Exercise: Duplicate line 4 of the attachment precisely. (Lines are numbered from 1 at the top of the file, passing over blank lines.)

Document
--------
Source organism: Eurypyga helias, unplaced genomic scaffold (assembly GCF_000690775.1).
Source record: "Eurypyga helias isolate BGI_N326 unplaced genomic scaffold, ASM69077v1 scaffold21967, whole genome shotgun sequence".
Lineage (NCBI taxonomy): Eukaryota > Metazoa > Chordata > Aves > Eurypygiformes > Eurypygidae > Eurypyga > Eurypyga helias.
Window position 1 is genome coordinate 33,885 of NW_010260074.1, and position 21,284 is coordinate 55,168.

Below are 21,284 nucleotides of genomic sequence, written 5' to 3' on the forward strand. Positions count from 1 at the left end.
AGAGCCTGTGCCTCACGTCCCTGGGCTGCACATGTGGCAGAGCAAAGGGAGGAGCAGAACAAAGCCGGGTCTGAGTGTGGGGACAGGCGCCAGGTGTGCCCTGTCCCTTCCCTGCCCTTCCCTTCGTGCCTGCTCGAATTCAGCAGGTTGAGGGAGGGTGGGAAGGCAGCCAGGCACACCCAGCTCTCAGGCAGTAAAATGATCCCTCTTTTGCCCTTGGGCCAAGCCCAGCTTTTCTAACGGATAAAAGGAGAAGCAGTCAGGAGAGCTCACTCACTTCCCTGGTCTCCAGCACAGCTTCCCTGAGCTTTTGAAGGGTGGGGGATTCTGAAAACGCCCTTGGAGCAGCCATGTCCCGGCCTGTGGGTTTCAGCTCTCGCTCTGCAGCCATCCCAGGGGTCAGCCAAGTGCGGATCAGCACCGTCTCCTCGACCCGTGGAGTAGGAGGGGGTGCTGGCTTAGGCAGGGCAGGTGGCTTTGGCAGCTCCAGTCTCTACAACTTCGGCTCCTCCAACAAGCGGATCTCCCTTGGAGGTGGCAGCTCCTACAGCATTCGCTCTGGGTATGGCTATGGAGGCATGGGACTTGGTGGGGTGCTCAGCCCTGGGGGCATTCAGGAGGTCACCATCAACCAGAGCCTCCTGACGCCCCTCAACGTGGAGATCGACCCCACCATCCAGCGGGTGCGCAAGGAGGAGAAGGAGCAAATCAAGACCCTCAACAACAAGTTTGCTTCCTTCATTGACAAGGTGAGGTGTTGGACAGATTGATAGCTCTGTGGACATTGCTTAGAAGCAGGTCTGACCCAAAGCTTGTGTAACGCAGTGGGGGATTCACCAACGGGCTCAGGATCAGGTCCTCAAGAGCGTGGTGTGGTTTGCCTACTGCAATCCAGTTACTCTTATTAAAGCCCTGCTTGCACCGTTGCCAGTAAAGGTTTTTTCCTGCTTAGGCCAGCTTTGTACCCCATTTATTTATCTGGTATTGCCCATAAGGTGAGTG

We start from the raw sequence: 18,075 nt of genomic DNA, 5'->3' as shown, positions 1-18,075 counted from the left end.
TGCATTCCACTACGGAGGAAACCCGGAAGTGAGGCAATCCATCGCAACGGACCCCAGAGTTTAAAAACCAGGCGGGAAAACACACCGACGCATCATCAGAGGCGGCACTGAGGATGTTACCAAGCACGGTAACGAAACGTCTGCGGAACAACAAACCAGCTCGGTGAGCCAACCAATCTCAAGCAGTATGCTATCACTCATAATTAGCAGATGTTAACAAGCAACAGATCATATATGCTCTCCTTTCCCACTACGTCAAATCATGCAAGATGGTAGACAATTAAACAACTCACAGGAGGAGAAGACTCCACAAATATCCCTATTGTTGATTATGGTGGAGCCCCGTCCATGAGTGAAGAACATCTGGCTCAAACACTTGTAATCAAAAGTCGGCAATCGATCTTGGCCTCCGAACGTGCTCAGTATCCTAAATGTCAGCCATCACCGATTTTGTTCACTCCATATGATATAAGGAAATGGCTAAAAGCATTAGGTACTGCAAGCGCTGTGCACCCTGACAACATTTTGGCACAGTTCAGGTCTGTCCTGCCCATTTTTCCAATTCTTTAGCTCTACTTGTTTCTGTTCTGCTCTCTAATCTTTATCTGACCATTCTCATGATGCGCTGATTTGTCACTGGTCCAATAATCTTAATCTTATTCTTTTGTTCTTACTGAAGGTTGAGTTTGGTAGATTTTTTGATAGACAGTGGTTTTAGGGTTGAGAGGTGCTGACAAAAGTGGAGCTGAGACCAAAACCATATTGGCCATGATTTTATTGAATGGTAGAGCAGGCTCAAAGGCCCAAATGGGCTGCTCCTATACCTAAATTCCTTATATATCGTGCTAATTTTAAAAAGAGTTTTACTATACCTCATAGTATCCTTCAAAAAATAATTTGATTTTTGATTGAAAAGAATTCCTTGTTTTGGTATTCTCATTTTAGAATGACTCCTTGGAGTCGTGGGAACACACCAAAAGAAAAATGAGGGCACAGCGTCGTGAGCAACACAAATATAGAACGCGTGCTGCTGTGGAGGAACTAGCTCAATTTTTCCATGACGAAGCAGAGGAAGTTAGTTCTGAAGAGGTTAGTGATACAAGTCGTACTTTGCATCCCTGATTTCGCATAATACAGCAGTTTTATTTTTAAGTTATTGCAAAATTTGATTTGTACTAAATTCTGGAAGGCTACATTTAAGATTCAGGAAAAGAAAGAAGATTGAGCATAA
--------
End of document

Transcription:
Window position 1 is genome coordinate 33,885 of NW_010260074.1, and position 21,284 is coordinate 55,168.